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In the summer of 2016, when Congress installed a financial control board to address Puerto Rico’s crippling debt, I traveled to San Juan, the capital. The island owed some $120 billion, and Wall Street was demanding action. On the news, President Obama announced his appointments to the Junta de Supervisión y Administración Financiera. “The task ahead for Puerto Rico is not an easy one,” he said. “But I am confident Puerto Rico is up to the challenge of stabilizing the fiscal situation, restoring growth, and building a better future for all Puerto Ricans.” Among locals, however, the control board was widely viewed as a transparent effort to satisfy mainland creditors — just the latest tool of colonialist plundering that went back generations.

Photograph from Puerto Rico by Christopher Gregory
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In 1899, the art critic Layton Crippen complained in the New York Times that private donors and committees had been permitted to run amok, erecting all across the city a large number of “painfully ugly monuments.” The very worst statues had been dumped in Central Park. “The sculptures go as far toward spoiling the Park as it is possible to spoil it,” he wrote. Even worse, he lamented, no organization had “power of removal” to correct the damage that was being done.

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After losing their savings in the stock market crash of 2008, seniors Barb and Chuck find seasonal employment at Amazon fulfillment centers.

Amount Arizona’s Red Feather Lodge offered to pay to reopen the Grand Canyon during the 2013 government shutdown:

$25,000

A Brazilian cat gave birth to a dog.

Trump’s former chief strategist, whom Trump said had “lost his mind,” issued a statement saying that Trump’s son did not commit treason; the US ambassador to the United Nations announced that “no one questions” Trump’s mental stability; and the director of the CIA said that Trump, who requested “killer graphics” in his intelligence briefings, is able to read.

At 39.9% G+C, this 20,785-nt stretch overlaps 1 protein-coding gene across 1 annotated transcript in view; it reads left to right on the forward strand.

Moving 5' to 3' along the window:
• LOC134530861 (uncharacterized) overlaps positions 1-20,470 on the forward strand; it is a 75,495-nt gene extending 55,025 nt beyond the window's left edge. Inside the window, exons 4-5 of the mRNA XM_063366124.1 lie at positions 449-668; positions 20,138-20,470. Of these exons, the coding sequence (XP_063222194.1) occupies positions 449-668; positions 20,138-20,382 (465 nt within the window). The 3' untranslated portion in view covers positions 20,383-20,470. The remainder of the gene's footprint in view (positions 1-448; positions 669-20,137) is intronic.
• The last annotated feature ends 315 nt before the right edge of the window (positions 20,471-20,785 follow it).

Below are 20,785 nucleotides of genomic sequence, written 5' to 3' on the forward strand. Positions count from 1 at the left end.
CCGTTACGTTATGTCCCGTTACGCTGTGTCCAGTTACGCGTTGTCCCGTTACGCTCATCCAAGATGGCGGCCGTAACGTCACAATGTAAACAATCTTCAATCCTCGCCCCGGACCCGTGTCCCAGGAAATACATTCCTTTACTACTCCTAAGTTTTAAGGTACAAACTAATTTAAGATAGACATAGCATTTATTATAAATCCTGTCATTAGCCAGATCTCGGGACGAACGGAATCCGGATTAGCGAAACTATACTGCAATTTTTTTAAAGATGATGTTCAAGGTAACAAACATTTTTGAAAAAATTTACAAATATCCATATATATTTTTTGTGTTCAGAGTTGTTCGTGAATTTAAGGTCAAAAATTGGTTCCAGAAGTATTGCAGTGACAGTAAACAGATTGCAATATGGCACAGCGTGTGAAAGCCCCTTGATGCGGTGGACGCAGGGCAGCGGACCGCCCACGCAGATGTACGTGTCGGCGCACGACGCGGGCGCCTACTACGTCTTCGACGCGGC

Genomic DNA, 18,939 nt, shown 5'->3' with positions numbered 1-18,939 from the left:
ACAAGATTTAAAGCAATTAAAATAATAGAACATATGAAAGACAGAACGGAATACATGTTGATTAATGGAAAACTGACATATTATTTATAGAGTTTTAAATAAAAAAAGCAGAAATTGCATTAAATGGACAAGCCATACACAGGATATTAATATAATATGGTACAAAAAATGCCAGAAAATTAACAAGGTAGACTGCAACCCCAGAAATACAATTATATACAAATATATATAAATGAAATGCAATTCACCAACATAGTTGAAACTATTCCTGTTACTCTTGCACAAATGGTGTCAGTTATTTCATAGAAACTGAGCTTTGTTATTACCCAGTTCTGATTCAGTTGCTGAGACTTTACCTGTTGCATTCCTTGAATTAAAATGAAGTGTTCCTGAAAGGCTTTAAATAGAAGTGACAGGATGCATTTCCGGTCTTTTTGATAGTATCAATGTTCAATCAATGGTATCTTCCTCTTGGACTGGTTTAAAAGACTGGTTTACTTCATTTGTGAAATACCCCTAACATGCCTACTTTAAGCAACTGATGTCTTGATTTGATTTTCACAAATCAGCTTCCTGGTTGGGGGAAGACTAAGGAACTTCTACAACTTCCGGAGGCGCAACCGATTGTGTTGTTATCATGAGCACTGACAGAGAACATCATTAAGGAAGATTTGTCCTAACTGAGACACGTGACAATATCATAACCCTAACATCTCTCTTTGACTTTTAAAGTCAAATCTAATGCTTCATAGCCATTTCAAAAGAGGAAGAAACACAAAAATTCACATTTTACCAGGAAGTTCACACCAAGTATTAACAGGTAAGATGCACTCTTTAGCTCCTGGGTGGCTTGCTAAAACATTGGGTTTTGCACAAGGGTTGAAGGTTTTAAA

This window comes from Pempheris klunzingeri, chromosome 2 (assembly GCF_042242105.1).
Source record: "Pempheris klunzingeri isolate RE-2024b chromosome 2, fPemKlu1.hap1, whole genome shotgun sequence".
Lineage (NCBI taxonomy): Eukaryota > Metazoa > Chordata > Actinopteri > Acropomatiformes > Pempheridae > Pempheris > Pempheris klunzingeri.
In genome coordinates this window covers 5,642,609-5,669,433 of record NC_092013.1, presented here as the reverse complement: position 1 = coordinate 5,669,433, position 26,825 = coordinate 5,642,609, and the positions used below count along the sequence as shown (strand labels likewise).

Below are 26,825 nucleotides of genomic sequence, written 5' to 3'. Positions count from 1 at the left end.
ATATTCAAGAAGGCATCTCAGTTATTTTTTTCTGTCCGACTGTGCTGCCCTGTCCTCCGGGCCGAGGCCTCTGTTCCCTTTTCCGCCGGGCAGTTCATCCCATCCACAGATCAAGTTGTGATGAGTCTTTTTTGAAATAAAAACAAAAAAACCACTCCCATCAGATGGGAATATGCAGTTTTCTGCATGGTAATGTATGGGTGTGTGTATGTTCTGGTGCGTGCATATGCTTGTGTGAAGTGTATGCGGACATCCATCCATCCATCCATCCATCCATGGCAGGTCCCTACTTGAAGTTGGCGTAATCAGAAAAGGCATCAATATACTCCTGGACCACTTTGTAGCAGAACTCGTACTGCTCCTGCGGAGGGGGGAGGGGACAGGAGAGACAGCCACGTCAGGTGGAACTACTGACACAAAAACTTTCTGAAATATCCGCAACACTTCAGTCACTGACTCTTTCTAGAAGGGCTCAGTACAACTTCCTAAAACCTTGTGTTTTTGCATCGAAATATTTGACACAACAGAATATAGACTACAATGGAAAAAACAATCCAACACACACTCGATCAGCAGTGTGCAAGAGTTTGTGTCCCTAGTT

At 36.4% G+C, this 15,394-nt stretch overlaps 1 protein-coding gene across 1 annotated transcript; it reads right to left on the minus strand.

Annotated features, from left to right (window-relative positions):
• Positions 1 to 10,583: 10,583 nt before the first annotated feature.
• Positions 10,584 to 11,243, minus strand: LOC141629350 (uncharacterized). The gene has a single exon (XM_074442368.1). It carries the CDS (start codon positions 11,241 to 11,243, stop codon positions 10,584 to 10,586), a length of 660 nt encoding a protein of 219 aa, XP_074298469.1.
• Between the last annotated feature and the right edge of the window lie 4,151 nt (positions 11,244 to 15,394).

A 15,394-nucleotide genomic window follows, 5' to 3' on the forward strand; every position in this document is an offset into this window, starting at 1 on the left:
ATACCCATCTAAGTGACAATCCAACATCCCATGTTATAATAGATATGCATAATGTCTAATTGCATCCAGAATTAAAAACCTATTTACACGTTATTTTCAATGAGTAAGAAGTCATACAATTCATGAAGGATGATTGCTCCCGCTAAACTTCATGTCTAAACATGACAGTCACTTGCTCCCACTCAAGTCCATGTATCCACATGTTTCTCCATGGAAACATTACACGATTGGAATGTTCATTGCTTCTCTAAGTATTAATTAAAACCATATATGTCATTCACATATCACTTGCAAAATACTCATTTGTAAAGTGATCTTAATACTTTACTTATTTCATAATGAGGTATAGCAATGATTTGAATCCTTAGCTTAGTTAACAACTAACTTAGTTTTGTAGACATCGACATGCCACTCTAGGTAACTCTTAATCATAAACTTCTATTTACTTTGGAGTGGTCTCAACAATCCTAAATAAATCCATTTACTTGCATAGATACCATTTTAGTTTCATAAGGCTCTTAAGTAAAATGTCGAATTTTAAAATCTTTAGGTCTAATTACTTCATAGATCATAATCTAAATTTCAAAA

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"Gun owners have long been the hypochondriacs of American politics. Over the past twenty years, the gun-rights movement has won just about every battle it has fought; states have passed at least a hundred laws loosening gun restrictions since President Obama took office. Yet the National Rifle Association has continued to insist that government confiscation of privately owned firearms is nigh. The NRA’s alarmism helped maintain an active membership, but the strategy was risky: sooner or later, gun guys might have realized that they’d been had. Then came the shootings at a movie theater in Aurora, Colorado, and at Sandy Hook Elementary School in Newtown, Connecticut, followed swiftly by the nightmare the NRA had been promising for decades: a dedicated push at every level of government for new gun laws. The gun-rights movement was now that most insufferable of species: a hypochondriac taken suddenly, seriously ill."